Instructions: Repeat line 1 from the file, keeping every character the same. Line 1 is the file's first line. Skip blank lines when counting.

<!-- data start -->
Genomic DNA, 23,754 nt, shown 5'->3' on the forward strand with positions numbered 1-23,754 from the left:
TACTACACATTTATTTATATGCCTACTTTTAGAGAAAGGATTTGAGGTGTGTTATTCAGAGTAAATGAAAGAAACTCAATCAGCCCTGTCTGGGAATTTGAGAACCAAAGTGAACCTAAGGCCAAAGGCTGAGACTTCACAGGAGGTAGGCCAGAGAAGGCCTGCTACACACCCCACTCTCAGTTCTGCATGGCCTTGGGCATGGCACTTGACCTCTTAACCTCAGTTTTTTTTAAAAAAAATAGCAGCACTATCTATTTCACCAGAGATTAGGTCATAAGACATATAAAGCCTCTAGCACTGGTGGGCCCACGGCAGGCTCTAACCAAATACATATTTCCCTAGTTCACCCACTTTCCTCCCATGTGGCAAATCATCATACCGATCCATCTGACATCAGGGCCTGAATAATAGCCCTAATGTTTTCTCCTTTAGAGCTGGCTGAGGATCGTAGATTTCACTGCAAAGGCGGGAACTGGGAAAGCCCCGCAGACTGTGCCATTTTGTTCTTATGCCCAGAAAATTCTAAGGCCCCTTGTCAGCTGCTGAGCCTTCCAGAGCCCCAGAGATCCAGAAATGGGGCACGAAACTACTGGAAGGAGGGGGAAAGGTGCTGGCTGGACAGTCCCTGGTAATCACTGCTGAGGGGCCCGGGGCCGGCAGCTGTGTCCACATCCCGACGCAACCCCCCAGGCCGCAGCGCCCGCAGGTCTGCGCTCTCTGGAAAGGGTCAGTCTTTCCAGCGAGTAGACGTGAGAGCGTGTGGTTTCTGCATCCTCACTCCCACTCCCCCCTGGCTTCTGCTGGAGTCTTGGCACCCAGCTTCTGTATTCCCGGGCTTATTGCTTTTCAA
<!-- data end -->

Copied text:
Genomic DNA, 23,754 nt, shown 5'->3' on the forward strand with positions numbered 1-23,754 from the left: